Not the raw, aching misery of the first week, when he would have let the sun take him without a whimper if the others hadn't taken it in turn to see that it didn't. Not the self–destructive rage of the weeks after that, when he'd gone out looking for death in less obvious forms. By now, four months after they'd lowered her into the ground, the pain was chronic rather than acute, a wound that would never completely heal but which had dulled enough to allow him to get up in the evenings and go through the motions.
He straightened up, turned to the brick wall, and very deliberately slammed his fist into it. Brick crumbled and chips of brick and mortar flew, and Spike doubled over with a hiss of agony. He didn't want to get over her, damn it. Time had no business healing some wounds.
"Hey," a voice said from the mouth of the alley. "Not bright."
He looked up. He couldn't remember the name of the vampire standing there, though he'd seen him around Sunnydale before––at Willy's, in the days back when he'd been welcome at Willy's, and before that at the Master's old digs. Not likely one of the Master's get. Old Bat–Nose, by all accounts, had been fussy about his progeny, turning only select individuals at certain propitious times. This fellow was dark and broad-shouldered and Byronic–looking, so he was probably one of Darla's. She was always turning chaps who reminded her of Angelus. Spike considered anyone reminiscent of Angelus a git of the first order. He wondered if he should try staking this particular git now or wait till his leg healed a bit. Lacking a heartbeat, he didn't bleed as profusely as a human would have from the same wound, but if the other vamp ran he might not be able to keep up just yet.
"Still carrying on the Slayer's good works, eh, Spike?"
Spike shrugged, yanked the axe free, and straightened up, slinging it over one shoulder. He flexed his injured hand. He'd probably broken a knuckle. A van drove by on the street behind the newcomer, tires humming on the wet asphalt. "A bloke's got to kill something," he said mildly. "Any reason it shouldn't be you?"
The dark vampire studied him. "Daniel never came back to the lair yesterday."
Who the hell was Daniel? He'd never known many of the Sunnydale vampires very well, even during the few months four years back when he'd been Master, before the Slayer had gone and dropped an organ on him. Christ, the Slayer dropping an organ on me now qualifies as a fond memory. He'd completely lost track of who was who in the last year. They were all interchangeable, anyway, a rabble of raw fledglings punch–drunk with bloodlust and not a thimble's worth of personality among the lot of them. "I think you've got me confused with someone who cares, mate."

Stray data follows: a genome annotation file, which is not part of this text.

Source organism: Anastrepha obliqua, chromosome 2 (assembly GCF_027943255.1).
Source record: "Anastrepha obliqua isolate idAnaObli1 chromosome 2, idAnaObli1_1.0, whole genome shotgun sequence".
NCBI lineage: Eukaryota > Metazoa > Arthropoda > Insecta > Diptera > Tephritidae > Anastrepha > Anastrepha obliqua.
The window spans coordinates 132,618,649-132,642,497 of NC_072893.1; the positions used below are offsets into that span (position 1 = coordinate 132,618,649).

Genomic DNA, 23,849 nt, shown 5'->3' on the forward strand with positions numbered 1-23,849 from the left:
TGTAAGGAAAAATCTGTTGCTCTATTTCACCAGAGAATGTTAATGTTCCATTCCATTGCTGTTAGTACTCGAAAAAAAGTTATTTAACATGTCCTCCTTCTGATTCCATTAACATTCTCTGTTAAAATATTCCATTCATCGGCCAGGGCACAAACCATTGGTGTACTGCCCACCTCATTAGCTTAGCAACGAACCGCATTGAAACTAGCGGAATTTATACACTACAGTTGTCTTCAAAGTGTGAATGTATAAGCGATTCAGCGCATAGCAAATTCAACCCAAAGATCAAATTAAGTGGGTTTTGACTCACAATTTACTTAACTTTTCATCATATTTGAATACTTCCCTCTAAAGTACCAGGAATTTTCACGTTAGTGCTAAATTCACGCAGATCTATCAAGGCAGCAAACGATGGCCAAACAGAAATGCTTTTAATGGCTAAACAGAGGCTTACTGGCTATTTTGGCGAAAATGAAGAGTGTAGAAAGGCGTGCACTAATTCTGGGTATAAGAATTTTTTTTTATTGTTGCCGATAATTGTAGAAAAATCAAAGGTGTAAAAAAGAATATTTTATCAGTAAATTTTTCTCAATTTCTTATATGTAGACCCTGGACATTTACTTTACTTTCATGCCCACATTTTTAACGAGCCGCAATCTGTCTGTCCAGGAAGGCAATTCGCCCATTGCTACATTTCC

"Oh, you've got reason to care, Spike," the dark vampire said softly. "Now that the Slayer's gone, it's normally your fault when one of us goes missing. Lissette and Trina disappeared tonight, and I decided I needed to have words with you."
Spike snorted. Was tall–dark–and–boring there what passed for a Master in Sunnydale these days? Couldn't have been more than a third Spike's age, and Spike was overweeningly proud of the fact that he was one of the youngest Masters on record. The dark vampire continued, "But..." he waved at the Ghora carcass, "You've got an alibi. I must say I'm surprised. But pleased." He smiled, showing his fangs. "If someone else in Sunnydale is taking out elder vampires, I can't imagine they won't get around to you sooner or later."
"As it's bloody definite you won't?" Spike sneered. "Note how I'm trembling in my boots. If the entire demon population of Sunnydale can't do me in, I'm not going to worry about some johnny–come–lately vampire hunter. Now if you don't mind..."
The van which had driven by a moment before rolled slowly back into view and came to a stop directly athwart the entrance to the alley. The rear doors opened and several men in dark coveralls hopped out. One of them was carrying what looked like a tranquilizer gun. For a moment Spike thought it was a set–up. But the dark vampire's face showed a flash of surprise, and more briefly, fear. The gun went off with a paff of compressed air, and the dark vampire flinched and staggered as the dart struck him, then came to a wobbly halt. He looked stupidly about him, swaying on his feet but not falling. Without circulating blood any drug took longer to diffuse through a vampire's body.
"Is that another one?" one of the overalled men called, pointing in Spike's direction. Spike considered pretending to be an innocent tourist, though the axe, the dead Ghora, and the fact that he was standing on a leg injury that would have had a human fainting on the pavement from blood loss might possibly poke a few holes in his web of deception.
The second overalled man, who'd led the now–docile dark vampire over to the van and was scribbling notes onto a clipboard, shrugged. "He's a witness. Take him down."
The man with the trank gun began fitting another dart into it. Spike flashed on a memory of coming to strapped to a cot in a plain white room, and the impersonally curious faces of military doctors bending over him. No. Not that. Not that, never, ever, ever, die first-- The men in coveralls were advancing on him confidently. The man with the trank gun raised it and braced the stock against his shoulder, taking careful aim.